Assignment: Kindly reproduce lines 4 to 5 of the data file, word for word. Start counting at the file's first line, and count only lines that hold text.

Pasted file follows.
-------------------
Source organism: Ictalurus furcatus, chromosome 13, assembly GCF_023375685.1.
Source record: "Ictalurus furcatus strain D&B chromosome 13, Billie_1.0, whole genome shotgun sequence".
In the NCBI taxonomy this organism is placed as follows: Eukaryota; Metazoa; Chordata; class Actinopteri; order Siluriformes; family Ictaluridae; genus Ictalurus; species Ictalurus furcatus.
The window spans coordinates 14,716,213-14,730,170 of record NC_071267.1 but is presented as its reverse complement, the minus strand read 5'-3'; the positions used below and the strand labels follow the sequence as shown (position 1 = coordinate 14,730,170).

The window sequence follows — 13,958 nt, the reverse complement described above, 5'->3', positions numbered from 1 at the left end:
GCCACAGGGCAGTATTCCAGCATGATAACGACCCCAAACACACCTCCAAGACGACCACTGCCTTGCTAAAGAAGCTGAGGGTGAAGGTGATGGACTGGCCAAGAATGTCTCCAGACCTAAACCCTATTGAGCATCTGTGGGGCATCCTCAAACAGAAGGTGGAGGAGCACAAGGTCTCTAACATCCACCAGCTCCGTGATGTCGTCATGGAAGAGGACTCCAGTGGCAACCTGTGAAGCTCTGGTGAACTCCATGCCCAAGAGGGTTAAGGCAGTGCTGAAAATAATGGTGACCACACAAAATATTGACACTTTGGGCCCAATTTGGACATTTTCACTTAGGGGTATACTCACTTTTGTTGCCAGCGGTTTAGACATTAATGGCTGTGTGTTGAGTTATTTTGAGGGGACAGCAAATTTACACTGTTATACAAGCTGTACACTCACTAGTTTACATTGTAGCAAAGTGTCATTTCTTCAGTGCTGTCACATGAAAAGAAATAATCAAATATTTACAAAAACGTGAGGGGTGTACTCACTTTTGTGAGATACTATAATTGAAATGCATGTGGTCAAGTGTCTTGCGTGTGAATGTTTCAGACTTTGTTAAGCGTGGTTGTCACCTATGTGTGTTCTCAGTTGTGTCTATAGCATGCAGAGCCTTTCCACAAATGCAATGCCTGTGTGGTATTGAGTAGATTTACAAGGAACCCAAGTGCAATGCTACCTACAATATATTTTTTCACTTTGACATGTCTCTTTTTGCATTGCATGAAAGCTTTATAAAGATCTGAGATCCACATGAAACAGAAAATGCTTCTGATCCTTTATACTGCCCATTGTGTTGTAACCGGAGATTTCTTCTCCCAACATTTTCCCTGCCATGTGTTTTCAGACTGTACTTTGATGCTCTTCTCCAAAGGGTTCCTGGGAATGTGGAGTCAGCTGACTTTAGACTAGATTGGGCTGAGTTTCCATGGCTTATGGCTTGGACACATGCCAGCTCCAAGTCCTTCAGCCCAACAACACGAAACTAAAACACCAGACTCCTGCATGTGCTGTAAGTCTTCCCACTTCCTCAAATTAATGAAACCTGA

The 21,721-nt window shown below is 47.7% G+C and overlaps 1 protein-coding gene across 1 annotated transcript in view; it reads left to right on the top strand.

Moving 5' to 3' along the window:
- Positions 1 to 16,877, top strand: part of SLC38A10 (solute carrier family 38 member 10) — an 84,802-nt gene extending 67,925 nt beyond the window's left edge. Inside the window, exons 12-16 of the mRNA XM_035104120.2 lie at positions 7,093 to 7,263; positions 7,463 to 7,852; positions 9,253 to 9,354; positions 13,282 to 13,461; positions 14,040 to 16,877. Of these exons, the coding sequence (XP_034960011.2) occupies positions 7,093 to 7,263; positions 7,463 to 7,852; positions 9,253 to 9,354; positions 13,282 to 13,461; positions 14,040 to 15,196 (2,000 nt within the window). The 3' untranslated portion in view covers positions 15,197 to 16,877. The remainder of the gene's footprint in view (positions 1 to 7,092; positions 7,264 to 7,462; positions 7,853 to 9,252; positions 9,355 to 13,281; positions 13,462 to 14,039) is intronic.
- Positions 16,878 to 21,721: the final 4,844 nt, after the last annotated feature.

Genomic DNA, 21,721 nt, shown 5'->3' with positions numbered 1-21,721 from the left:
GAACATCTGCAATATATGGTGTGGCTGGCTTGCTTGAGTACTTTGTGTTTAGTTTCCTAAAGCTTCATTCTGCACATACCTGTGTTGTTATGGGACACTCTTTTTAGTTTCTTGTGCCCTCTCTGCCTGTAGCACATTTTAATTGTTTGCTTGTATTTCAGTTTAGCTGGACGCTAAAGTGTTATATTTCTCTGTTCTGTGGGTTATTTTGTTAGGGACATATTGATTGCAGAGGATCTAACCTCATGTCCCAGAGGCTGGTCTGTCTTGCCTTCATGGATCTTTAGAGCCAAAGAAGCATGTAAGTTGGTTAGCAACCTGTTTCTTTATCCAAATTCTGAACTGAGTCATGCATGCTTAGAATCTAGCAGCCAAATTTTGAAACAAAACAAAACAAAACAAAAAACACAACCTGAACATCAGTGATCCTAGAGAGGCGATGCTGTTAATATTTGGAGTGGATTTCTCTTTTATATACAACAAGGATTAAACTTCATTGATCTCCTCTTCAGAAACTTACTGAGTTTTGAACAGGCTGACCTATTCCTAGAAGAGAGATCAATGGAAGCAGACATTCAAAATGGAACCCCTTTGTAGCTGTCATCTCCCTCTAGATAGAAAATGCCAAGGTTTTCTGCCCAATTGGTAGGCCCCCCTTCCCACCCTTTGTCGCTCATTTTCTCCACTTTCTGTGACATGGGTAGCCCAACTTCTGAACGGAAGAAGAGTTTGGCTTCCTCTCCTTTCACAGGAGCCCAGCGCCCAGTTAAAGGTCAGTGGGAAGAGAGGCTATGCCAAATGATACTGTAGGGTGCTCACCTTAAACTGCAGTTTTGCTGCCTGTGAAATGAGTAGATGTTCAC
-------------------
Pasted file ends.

The window spans coordinates 14,716,213-14,730,170 of record NC_071267.1 but is presented as its reverse complement, the minus strand read 5'-3'; the positions used below and the strand labels follow the sequence as shown (position 1 = coordinate 14,730,170).

The window sequence follows — 13,958 nt, the reverse complement described above, 5'->3', positions numbered from 1 at the left end: